Calculate a Building's Age Using Nickel-63 Decay

Chapter 10, Problem 17

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QUESTION: An archaeologist sometime in the future analyzes the iron used in an old building. The iron contains tiny amounts of nickel-63, with a half-life of 92 years. On the basis of the amount of nickel-63 and its decay products found, it is estimated that about 0.78% (1/128) of the original nickel-63 remains. If the building was constructed in 1980, in what year did the archaeologist make the discovery?

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Calculate a Building's Age Using Nickel-63 Decay
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The scenario involves an archaeologist analyzing iron in an old building containing nickel-63, which has a known half-life of 92 years. With only 0.78% of the original nickel-63 remaining, the goal is to estimate the year when this discovery was made. We delve into the calculations and principles of first-order decay reactions.

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QUESTION: An archaeologist sometime in the future analyzes the iron used in an old building. The iron contains tiny amounts of nickel-63, with a half-life of 92 years. On the basis of the amount of nickel-63 and its decay products found, it is estimated that about 0.78% (1/128) of the original nickel-63 remains. If the building was constructed in 1980, in what year did the archaeologist make the discovery?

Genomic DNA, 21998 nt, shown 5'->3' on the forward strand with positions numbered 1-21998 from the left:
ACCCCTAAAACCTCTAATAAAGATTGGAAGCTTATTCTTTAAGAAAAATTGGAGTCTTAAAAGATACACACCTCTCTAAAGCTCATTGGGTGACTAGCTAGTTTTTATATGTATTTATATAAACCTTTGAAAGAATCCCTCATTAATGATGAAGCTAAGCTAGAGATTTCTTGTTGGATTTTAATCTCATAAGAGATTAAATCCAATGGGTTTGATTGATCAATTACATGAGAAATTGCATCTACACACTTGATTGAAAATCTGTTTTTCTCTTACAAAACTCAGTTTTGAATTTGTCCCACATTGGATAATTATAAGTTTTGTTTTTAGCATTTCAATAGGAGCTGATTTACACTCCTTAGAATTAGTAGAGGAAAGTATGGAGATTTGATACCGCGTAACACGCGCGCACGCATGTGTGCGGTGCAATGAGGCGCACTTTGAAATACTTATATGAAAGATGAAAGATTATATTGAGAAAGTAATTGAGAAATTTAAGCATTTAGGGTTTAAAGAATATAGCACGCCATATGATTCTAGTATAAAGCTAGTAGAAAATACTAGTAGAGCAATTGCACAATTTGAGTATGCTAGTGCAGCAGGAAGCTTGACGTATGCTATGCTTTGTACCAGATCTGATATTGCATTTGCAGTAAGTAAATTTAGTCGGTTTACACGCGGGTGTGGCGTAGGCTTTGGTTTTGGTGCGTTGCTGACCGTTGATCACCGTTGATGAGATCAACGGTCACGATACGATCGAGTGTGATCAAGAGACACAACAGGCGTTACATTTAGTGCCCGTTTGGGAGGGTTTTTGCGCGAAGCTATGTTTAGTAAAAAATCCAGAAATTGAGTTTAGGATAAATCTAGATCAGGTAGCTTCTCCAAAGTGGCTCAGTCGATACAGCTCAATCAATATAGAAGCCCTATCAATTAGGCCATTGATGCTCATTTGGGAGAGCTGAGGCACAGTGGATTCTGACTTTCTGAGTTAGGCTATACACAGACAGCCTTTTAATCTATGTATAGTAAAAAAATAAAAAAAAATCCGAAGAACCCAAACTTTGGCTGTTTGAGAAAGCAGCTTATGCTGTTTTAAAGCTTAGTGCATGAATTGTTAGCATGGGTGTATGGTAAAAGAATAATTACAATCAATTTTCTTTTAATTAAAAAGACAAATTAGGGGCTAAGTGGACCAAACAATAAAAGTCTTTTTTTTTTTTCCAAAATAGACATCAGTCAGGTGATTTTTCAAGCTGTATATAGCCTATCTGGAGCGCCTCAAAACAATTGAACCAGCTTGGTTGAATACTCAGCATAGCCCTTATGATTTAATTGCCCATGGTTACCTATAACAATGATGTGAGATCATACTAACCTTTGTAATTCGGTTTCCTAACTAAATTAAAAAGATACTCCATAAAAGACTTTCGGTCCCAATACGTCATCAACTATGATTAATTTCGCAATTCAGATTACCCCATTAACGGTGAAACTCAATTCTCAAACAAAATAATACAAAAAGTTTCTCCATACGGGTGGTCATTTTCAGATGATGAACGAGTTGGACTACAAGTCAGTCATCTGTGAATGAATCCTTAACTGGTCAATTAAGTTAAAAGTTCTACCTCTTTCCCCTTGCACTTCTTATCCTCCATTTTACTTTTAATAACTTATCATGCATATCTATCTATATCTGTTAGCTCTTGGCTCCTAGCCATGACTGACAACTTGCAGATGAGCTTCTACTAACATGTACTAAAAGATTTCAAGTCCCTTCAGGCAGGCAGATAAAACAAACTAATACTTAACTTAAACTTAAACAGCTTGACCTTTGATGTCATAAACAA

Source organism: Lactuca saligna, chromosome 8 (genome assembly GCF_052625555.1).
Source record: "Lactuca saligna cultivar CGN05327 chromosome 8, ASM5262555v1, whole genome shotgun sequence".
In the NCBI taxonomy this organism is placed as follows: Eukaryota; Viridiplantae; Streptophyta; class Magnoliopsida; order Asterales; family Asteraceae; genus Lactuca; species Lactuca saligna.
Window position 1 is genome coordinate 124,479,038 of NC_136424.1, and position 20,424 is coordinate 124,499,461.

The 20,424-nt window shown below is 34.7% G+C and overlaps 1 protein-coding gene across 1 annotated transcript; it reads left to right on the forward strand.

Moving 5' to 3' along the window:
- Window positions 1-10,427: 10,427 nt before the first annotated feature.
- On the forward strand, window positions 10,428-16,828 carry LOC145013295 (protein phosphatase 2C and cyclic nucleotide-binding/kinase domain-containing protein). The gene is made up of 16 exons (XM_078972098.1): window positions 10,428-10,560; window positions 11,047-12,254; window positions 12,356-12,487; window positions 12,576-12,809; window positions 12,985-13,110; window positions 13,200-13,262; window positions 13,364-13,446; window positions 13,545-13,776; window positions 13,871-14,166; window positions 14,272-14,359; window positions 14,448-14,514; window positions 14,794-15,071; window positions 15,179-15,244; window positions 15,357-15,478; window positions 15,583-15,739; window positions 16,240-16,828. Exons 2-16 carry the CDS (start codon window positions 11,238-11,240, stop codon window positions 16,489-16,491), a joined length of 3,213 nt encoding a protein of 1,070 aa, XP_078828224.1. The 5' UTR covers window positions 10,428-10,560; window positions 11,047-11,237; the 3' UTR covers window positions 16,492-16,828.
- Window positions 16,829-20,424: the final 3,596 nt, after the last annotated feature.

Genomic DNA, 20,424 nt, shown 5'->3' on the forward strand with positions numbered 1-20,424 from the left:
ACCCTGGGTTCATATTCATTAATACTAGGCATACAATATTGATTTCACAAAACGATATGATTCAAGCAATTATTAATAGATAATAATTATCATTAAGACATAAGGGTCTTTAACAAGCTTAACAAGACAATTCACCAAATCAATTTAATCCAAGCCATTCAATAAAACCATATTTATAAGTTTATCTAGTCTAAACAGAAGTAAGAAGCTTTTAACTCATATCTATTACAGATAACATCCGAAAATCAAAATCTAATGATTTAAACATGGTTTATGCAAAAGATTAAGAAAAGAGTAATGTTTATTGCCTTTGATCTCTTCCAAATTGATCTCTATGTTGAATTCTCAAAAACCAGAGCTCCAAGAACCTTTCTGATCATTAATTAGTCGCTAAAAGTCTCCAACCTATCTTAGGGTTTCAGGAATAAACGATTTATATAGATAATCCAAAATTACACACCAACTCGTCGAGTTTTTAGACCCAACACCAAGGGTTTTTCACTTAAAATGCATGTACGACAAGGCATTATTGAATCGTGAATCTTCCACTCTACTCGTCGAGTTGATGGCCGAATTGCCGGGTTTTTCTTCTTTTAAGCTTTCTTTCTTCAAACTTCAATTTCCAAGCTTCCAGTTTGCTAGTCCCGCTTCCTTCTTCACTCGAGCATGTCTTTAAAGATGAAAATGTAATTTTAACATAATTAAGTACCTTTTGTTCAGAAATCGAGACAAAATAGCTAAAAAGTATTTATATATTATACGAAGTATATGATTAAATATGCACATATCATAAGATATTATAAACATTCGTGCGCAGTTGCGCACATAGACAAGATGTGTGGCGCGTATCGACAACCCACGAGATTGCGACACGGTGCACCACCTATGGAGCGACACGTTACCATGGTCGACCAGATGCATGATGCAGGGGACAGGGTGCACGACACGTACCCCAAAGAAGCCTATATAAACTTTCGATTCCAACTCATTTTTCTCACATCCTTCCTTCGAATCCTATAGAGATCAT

ANSWER:

Step 1 of 2

The concept of half-life is crucial for understanding the decay of nuclear elements. It represents the time span necessary for half of the initial nuclei to decay. This, along with the quantity of decayed metals, helps us analyze the time span that has passed.

Given data:

The half-life of nickel-63 is 92 years.

The amount of nickel-63 remaining is 0.78% (1/128).

The year in which the building is constructed is 1980.

We have to estimate the time required to decay nickel-63 and remain only 0.78 %. For that, we have to estimate the K for the decay reaction.

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